Set Purchase authentication to For all purchases through Google Play. It not only stops extra purchases from children who use your phone, it also makes you stop and think about your own purchases. You can’t accidentally purchase too much or without thought. You have to consider it and physically do something, like press the fingerprint sensor, to actually make a purchase. It adds a pause and prevents an impulse buy.
6 Google Play Payments and subscriptions
Return to your account screen (step 2), and press Payments and subscriptions. There are three useful items here, Payment methods, Subscriptions, and Budget and history. Let’s look at each of them.
7 Google Play payment methods
You must have at least one active payment method to make purchases in the store and in games. Don’t add any methods and you, or anyone else, will not be able to buy anything. Let credit cards expire and they cannot be used.
Swipe up to get to the bottom of the screen and there is a More payment settings option. Press it and you are taken to the payments section of your Google account in a browser where there are controls to add, remove or update payment methods.
8 Manage Google Play subscriptions
Return to the Payments and subscriptions screen (step 6) and press Subscriptions. OK, so I don’t have any, but if I did, this is where they would be listed and you could see them and, if you wanted, cancel them. I’m not a fan of subscriptions, so my list is empty.
Keep checking this screen to make sure you have not accidentally subscribed to an app when you thought you were paying a one-off fee. That $9.99 app might have sounded reasonable at the time, but if if you did not notice that it was actually $9.99 a month, then that’s different.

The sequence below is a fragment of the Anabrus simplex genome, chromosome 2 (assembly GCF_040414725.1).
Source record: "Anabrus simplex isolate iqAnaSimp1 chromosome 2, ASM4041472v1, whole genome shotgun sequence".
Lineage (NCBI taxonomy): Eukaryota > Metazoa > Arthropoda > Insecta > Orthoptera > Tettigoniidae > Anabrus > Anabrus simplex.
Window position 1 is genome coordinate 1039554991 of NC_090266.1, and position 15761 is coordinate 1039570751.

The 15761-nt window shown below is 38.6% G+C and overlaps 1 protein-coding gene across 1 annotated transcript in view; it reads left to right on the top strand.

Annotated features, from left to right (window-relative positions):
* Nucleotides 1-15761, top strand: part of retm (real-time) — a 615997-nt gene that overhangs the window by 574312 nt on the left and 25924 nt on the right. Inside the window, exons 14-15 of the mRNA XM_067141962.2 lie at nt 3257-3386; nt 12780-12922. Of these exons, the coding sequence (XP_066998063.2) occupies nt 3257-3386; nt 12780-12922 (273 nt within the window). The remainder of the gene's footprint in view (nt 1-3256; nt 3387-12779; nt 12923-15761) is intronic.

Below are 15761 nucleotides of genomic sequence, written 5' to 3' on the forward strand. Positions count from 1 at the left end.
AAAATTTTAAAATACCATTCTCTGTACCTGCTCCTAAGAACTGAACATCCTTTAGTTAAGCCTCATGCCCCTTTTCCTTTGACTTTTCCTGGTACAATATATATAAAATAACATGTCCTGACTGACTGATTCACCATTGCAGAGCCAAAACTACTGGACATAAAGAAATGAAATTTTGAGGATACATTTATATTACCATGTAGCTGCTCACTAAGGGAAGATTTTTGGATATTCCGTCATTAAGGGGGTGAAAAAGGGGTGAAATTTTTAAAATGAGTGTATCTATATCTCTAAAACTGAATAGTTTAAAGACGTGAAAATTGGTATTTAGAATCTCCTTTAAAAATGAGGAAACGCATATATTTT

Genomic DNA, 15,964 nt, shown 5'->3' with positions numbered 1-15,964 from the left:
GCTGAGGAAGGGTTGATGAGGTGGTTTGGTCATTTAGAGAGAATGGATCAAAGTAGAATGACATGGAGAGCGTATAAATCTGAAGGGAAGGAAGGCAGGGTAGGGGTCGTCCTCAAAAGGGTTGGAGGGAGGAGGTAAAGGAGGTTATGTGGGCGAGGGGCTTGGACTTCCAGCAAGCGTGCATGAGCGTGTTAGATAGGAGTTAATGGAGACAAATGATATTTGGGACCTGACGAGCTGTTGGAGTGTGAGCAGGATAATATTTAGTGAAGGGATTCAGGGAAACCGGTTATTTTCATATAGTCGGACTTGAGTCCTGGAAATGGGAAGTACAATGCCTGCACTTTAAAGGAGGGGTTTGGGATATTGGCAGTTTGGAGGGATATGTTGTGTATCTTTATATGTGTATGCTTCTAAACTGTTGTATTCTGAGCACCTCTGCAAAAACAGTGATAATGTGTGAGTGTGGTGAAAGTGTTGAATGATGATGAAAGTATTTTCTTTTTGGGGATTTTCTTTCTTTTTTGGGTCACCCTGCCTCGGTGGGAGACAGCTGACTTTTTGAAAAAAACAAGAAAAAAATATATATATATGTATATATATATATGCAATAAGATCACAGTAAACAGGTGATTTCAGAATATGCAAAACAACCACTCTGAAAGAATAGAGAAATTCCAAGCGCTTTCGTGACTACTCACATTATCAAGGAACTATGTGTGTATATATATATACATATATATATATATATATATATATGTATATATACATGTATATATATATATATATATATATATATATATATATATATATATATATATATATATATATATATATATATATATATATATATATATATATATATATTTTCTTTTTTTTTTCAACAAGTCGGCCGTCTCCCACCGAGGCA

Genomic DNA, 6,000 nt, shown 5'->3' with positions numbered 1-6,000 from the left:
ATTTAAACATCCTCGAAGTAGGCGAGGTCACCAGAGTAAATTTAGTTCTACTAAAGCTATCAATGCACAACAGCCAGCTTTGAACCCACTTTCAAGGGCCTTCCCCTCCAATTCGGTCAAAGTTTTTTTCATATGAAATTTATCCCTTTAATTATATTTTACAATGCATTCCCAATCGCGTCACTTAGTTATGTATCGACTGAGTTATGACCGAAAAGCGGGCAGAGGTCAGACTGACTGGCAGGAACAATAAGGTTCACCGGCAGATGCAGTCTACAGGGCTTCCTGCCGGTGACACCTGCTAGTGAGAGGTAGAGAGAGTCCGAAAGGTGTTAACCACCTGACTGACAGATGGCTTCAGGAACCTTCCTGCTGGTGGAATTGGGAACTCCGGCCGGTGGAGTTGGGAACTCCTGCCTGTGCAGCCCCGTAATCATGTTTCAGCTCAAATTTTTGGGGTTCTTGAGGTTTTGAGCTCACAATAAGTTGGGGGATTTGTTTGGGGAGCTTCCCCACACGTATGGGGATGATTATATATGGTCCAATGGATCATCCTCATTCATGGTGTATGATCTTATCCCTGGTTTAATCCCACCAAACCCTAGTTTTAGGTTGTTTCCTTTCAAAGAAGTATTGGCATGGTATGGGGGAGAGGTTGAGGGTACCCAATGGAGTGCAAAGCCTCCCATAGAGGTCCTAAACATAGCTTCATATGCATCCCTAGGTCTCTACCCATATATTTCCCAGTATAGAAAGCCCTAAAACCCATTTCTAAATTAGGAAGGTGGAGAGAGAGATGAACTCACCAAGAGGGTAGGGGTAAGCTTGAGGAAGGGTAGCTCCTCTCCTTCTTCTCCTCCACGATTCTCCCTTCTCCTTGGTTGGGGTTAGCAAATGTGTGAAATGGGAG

I have also seen weekly subscriptions. When purchasing an app or service, you might assume that $2.50 is a cheap subscription and quickly agree to it, but if you forget to notice that it is weekly and not monthly, then that’s $130 year!
9 Check Google Play app purchase history
Return to the Google Play payments and subscriptions screen and press Budget and history. In the lower half of the screen is a list of transactions. All transactions are listed, even free ones, so you can easily check what has been purchased and how much it cost you.
If you do not see a budget in the top half of the screen, press the Edit budget link and set one.
10 Set a Google Play budget
Here you can set a budget, which is the amount you want to spend each month. Enter it and tap Save. Setting a Google Play monthly budget does not stop you buying things. It is not a hard limit and you can spend as much as you want. However, when you get close to the budget limit, you will see warnings. Basically, it just adds a friendly notification that you have spent more than you intended this month.
Google Play on the web
Did you know that you can access Google Play Store on the web in a browser on your computer? In addition to browsing the store and installing apps, you can view and manage subscriptions and payment methods. Click the links in the sidebar.